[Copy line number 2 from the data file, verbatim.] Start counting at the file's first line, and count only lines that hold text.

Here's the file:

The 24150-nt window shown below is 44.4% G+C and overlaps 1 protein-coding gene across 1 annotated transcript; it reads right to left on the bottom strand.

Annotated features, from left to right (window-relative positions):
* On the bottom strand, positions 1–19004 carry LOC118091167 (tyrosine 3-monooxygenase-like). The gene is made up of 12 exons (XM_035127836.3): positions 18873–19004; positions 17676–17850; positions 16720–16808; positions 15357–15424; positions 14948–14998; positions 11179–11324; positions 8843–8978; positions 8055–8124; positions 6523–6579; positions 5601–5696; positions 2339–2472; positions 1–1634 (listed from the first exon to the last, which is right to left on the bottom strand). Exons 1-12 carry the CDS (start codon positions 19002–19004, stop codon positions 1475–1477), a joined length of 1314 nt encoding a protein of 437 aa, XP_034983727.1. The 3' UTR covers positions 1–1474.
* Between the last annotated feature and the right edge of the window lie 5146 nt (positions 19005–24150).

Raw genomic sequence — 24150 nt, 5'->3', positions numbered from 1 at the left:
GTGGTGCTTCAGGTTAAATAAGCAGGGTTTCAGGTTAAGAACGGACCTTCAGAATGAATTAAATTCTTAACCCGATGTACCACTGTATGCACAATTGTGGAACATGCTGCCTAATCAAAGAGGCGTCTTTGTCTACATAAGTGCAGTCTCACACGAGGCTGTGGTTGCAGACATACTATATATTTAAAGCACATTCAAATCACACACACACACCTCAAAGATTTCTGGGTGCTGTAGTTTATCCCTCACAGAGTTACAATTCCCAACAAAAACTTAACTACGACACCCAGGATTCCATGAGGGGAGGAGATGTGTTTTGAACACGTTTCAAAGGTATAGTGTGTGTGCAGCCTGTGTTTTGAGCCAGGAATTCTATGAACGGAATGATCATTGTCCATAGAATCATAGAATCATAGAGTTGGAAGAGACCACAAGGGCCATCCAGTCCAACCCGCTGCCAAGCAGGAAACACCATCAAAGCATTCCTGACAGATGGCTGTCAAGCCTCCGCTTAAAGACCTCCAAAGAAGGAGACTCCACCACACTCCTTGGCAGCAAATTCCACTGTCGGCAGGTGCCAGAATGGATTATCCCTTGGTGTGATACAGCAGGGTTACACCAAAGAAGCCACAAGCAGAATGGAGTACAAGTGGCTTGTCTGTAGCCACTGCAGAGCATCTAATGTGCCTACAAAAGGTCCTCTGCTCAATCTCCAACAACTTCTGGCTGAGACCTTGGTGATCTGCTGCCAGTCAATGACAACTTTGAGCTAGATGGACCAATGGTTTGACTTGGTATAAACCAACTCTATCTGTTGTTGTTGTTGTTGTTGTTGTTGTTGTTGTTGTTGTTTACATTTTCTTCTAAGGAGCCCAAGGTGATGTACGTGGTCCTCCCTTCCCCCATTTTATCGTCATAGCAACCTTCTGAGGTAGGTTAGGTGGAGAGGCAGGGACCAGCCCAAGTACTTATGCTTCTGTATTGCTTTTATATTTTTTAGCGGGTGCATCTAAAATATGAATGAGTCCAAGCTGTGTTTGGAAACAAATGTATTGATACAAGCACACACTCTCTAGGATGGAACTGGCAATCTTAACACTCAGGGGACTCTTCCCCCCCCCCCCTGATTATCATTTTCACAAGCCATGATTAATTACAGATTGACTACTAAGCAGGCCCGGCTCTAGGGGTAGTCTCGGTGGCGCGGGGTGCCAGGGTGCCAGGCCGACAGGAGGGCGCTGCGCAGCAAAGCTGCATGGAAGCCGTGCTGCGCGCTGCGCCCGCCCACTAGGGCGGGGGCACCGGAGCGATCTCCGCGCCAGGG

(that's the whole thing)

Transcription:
Annotated features, from left to right (window-relative positions):